Hong Kongers in Britain oppose Chinese administration on Communist Anniversary

On October 1, the 72nd anniversary of the Chinese Communist Party’s (CCP) one-party rule, hundreds of Hongkongers participated in protests against the Chinese administration in British cities such as London and Manchester.

The “Resist on the Chinese Communist Party” rally was co-sponsored by several Hong Kong groups and human rights groups representing Tibetans and Uighurs.

Finlau, the founder of Hong Kong Liberty and one of the organizers of the demonstration, was persecuted in various ways because “we are all suffering, we are victims under the CCP.” He said the group chose to protest together on this “symbolic day.”

Finn Lau, Founder of Hong Kong Liberty
Founder of Hong Kong Liberty Finn Lau in an interview on “Day of Resistance to the Chinese Communist Party” held in London on October 1, 2021. (Jenna / The Epoch Times)

Under the new National Security Act imposed on Hong Kong by the Beijing administration in June 2020, the human rights situation in the former British colonies deteriorated rapidly.

Lau told The Epoch Times that his friend was among those imprisoned for the enhanced oppression of democratic activists by Hong Kong authorities. But he said he wouldn’t give up and would continue to fight for the people of Hong Kong.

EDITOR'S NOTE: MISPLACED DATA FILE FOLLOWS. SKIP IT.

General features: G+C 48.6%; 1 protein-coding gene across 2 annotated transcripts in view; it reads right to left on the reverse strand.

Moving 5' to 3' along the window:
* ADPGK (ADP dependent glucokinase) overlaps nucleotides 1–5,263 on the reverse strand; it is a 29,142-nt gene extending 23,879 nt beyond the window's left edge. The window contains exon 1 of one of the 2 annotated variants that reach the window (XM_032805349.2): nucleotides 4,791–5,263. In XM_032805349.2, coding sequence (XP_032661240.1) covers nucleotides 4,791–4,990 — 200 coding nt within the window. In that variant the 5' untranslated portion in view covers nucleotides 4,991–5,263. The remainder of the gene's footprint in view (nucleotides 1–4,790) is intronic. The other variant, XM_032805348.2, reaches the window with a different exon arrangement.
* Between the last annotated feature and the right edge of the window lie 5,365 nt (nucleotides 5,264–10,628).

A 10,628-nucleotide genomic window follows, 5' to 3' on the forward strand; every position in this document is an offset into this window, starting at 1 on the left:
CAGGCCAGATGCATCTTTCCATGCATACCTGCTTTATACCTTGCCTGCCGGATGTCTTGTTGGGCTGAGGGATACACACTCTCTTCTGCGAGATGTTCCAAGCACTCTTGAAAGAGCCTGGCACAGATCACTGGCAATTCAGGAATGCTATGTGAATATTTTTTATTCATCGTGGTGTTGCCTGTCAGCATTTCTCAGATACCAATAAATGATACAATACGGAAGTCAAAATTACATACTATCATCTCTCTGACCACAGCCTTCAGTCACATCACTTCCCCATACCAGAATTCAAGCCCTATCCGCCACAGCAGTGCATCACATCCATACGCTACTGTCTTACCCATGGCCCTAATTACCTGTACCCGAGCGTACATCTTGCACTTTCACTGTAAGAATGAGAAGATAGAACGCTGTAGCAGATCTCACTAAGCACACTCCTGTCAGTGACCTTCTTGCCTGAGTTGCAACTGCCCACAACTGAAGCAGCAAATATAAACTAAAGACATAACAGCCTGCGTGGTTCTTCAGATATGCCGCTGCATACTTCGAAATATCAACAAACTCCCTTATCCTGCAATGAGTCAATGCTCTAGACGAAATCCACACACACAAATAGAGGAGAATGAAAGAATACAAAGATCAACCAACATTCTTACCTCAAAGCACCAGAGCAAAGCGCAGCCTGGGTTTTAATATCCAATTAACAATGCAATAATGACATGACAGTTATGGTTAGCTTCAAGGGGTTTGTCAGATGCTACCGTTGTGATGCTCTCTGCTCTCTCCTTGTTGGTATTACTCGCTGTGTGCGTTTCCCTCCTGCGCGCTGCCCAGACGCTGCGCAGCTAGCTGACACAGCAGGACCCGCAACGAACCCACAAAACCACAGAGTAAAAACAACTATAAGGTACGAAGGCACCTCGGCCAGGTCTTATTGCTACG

“Some might say that the collapse of the Chinese Communist Party is impossible, but I don’t think it’s a dream,” Lau said. “Look at the history of the Soviet Union. Forty years ago, they thought it was impossible for the Soviet Union to collapse.”

Mr Lau said he believed that the fate of the Soviet Union, which collapsed in 1991, would also occur for the Chinese Communist Party.

Simon Cheng
Simon Cheng in an interview on “Day of Resistance to the Chinese Communist Party” held in London on October 1, 2021. (Jenna / The Epoch Times)

Simon Chen, a former employee of the British Consulate in Hong Kong, said he would like to attend a rally in London because he had no room for freedom of expression.

Chen was tortured and forced to confess on television when he was detained by police in mainland China for 15 days in August 2019. He later arrived in the United Kingdom and became the first British National (Overseas) passport holder to be granted asylum.

Chen told The Epoch Times that by imposing a National Security Act, the CCP had set up its own political system in Hong Kong, making it invisible to Hong Kongers accustomed to freedom and autonomy.

“Hong Kong in the past no longer exists,” he said. “So we must do our best to protect the spirit of Hong Kong.”

Many of the protesters were recent arrivals in the UK thanks to a new visa scheme for holders of British national (overseas) status. This will allow you to live, study, work and finally apply for 5 years in the UK. Citizenship.

Among them was a family of three who only revealed their identities by the family name Ng.

Mrs. Ng said she chose to come to the UK as soon as possible because she did not want her child to be poisoned by the CCP’s promotion that polluted Hong Kong school textbooks.

“We had to come to support this rally because there was still freedom of expression in Britain and it wasn’t available in Hong Kong,” she told The Epoch Times.

Alexander Chan